Theme park attendance shows the power of Disney's Magic Your Way
The Walt Disney World theme parks continued to post strong attendance gains in 2015, even as Disney continued to raise prices in the absence of major new attractions at the resort, according to yesterday's 2015 TEA/AECOM Theme Index and Museum Index
. If you're wondering how Disney managed to pull off that feat, you need to look back not to 2015... but to 10 years earlier.
Walt Disney World's introduction of the Magic Your Way ticket system in 2005 paved the way for a decade in consistent attendance gains at the Walt Disney World Resort, allowing Disney to take visitors from its Orlando rivals while protecting the resort from one of the biggest economic downturns in recent history.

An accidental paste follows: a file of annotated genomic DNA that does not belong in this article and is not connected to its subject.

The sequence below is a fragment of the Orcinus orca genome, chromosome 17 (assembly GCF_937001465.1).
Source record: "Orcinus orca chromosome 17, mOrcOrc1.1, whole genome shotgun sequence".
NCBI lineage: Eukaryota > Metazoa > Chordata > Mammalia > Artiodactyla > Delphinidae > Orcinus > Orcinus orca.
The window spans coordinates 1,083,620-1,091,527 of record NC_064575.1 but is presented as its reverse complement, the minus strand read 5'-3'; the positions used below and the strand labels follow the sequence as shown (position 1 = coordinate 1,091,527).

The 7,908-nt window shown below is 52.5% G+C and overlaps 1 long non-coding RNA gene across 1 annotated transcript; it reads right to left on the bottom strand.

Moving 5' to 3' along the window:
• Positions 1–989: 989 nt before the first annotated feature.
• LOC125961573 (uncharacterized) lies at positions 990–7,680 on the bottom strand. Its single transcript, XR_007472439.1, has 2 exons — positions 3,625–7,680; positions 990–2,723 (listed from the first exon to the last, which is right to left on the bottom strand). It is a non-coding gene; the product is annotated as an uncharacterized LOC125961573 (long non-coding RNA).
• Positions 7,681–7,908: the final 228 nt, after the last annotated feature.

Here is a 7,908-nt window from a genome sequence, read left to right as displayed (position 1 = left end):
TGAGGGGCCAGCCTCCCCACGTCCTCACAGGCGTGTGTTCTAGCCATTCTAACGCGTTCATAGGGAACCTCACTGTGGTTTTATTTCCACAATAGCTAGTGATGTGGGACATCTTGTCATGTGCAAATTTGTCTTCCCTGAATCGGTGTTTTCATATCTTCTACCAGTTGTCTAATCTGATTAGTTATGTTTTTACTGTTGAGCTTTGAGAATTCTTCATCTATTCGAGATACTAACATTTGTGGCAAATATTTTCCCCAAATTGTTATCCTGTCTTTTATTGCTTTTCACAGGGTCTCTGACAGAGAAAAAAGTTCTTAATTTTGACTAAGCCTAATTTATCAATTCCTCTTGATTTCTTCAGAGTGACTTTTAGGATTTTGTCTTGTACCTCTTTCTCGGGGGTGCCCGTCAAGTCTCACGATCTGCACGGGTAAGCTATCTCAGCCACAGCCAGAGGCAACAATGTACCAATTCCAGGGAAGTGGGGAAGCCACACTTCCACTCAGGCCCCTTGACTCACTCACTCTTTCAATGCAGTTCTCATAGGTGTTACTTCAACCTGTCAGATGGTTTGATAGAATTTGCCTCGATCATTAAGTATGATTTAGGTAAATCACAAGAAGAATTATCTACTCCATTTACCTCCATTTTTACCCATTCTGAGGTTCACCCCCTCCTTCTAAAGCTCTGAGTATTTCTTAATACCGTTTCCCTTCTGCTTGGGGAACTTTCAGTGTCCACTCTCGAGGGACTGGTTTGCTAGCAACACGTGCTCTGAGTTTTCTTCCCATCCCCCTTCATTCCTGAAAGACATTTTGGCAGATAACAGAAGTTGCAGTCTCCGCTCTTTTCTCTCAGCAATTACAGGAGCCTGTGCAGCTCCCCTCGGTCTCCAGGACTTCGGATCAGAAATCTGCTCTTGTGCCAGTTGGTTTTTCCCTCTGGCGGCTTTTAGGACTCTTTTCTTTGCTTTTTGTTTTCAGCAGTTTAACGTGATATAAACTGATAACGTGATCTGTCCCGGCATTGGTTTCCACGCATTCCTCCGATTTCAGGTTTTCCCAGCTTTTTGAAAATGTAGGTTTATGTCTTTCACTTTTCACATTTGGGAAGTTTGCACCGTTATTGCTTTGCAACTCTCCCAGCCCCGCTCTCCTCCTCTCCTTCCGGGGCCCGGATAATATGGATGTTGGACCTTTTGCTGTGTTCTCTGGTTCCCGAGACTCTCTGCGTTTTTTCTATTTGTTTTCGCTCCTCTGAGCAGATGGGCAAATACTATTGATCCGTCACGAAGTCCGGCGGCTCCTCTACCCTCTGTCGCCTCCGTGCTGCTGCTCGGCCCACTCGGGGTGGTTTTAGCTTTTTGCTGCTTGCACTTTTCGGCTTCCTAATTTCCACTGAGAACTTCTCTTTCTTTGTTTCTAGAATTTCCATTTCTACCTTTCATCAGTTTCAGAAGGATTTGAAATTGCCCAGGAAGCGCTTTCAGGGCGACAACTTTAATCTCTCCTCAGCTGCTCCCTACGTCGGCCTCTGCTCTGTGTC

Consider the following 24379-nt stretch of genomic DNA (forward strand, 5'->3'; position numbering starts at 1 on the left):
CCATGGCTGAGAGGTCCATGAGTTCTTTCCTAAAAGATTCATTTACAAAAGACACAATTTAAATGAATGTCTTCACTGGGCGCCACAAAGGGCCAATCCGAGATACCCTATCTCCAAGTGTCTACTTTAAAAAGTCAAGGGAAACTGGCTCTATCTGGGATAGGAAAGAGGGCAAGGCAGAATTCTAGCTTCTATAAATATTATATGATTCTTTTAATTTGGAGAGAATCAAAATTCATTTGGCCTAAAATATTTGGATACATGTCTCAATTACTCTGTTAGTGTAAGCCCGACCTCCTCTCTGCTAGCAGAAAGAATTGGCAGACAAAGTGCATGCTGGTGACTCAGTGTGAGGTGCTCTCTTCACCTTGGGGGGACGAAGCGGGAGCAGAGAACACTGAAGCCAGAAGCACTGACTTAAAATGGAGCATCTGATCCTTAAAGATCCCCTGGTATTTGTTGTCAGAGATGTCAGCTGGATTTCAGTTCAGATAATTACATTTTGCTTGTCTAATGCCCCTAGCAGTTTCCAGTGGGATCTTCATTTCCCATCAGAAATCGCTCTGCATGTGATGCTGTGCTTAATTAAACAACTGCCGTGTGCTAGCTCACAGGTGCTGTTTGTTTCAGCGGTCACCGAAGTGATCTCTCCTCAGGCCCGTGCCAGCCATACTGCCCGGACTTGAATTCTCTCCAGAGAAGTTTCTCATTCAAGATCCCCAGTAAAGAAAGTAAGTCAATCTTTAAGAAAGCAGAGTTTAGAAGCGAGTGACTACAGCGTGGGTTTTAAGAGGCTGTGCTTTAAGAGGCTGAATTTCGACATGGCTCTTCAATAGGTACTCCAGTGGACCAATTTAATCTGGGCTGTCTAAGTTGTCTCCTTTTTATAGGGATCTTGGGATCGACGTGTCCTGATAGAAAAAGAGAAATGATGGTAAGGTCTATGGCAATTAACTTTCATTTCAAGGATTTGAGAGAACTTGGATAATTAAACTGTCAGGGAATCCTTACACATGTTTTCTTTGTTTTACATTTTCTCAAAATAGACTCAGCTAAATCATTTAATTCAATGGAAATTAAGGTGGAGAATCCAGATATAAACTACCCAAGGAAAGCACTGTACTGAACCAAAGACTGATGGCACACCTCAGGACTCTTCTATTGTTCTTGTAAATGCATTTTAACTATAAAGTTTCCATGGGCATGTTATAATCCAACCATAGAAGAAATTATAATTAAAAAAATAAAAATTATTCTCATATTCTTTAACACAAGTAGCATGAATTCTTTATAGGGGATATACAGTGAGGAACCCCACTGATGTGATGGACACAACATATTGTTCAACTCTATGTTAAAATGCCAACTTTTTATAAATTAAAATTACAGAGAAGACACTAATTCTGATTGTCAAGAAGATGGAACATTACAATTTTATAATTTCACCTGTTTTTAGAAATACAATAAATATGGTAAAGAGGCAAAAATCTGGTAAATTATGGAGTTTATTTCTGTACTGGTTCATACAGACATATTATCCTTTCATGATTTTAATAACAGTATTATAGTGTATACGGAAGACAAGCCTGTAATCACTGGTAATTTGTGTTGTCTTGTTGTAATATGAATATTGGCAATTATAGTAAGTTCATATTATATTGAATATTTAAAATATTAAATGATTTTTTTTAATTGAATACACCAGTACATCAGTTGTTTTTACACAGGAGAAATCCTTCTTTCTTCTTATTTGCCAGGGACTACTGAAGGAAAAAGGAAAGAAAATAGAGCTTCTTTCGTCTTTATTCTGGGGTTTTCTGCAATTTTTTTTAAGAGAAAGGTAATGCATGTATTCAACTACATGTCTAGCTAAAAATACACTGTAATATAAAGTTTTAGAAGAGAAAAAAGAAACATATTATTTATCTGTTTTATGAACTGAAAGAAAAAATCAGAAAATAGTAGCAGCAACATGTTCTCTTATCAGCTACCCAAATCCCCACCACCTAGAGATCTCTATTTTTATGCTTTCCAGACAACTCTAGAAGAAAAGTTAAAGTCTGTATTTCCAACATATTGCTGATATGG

Although attendance finally dipped in early 2016, according to company reports, Magic Your Way has allowed the Walt Disney World theme parks to succeed as a single unit, where improvements in one park can help drive attendance across all four, even as other parks languish with relatively few additions.
How did Disney do it? Let's look at the math.
Under Magic Your Way the price of visiting a Walt Disney World theme park for the day decreases significantly with the more days you buy on a multi-day ticket to the resort. Disney's one-day theme park tickets grab the headlines — it's easy to incite outrage over a $124 one-day price — but the overwhelming majority of visitors to Disney World are entering the parks with multi-day tickets. And with those multi-day tickets, the price of going to Disney World can drop to as low as $40 per day.